Section 14 of the RERA prohibits developers from making any amendments to the sanctioned plan of the project, without the prior consent of the home buyers. As per Section 14, any alteration in the plans and specifications of an individual apartment, is permitted only with the prior written consent of the concerned home buyer. On the other hand, alterations in the layout of the entire project and the common areas of the building, cannot be effected unless the developer obtains the prior written consent of two-thirds of all the home buyers (or allottees) in the project. The Bombay High Court, in the case of Madhuvihar Cooperative Housing Society and others vs Jayantilal Investments and others, 2010 (6) Bom CR 517, had the opportunity to interpret Section 7 of the Maharashtra Ownership of Flats Act (MOFA), 1963, which is similar to Section 14 of the RERA. It held that the consent of a home buyer must be an ‘informed consent’, i.e., one which is freely given after the flat purchaser is placed on notice by complete and full disclosure of the project or scheme that the builder plans to implement. Further, the consent must be specific and relatable to a particular project or scheme of the developer which is intended. The bench further added that blanket or general consents, obtained in advance by developers, particularly during signing of agreements, were legally invalid. As Section 7 of the MOFA is analogous to Section 14 of the RERA, the ruling of the Madhuvihar Cooperative Housing Society case will hold good for all cases that come before the Real Estate Regulatory Authority and the Real Estate Appellate Tribunal.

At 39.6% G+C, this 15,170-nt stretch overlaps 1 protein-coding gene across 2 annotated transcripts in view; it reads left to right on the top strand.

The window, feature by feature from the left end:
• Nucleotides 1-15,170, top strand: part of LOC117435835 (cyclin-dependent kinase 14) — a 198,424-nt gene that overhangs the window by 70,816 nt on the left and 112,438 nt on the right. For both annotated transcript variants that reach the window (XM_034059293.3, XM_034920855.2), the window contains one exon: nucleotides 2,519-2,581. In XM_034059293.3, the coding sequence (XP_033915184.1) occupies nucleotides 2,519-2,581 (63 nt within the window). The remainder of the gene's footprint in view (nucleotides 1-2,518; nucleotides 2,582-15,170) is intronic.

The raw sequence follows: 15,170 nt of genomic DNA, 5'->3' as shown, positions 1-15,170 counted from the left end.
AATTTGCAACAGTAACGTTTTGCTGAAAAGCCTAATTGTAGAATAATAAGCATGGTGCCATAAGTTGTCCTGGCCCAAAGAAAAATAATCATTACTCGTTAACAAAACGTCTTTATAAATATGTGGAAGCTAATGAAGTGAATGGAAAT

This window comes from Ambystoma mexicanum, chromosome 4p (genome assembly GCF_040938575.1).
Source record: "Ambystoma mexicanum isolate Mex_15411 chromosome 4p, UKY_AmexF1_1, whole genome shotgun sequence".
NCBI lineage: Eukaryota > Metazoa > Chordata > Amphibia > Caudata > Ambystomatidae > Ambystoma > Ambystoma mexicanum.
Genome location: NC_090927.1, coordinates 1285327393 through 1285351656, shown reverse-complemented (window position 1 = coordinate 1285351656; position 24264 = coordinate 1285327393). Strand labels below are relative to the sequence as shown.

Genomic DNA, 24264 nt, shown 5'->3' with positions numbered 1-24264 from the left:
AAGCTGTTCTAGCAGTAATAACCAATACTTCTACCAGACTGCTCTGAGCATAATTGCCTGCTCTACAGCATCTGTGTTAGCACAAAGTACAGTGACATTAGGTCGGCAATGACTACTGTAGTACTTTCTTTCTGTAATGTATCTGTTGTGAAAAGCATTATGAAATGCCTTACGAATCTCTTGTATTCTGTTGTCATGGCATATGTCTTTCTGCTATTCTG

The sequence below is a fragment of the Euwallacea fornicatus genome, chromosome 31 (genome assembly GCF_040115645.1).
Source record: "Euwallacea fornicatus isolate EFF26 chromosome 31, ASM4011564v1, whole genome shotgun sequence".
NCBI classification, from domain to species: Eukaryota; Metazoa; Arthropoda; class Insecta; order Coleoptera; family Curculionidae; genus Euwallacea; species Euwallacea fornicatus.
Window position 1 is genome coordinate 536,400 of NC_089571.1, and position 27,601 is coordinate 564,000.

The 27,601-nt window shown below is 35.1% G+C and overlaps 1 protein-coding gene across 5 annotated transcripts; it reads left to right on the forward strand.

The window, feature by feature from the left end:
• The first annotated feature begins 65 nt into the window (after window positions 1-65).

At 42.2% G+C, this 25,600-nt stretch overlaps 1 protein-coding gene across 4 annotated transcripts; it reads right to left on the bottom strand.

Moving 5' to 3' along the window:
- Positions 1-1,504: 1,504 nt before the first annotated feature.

RERA in states

As on March 26, 2022, 31 states and union territories (UTs) have set up Real Estate Regulatory Authority (25 regular and 6 interim). States namely Ladakh, Meghalaya, Sikkim and West Bengal have notified the rules but are yet to establish the authority. Under the RERA, every state and UT must have its own regulator. Developers will not be able to market their ongoing or upcoming projects, till they register either with the permanent or interim regulator in states. All the states and UTs have notified rules under RERA except Nagaland, which is under process to notify the rules.

A total of 28 states have appointed interim Real Estate Appellate Tribunals, including 24 regular and four interim, under the Real Estate Act. In 28 states and UTs, the regulatory authorities have operationalised their websites as per the provisions of RERA.

 

Maharashtra RERA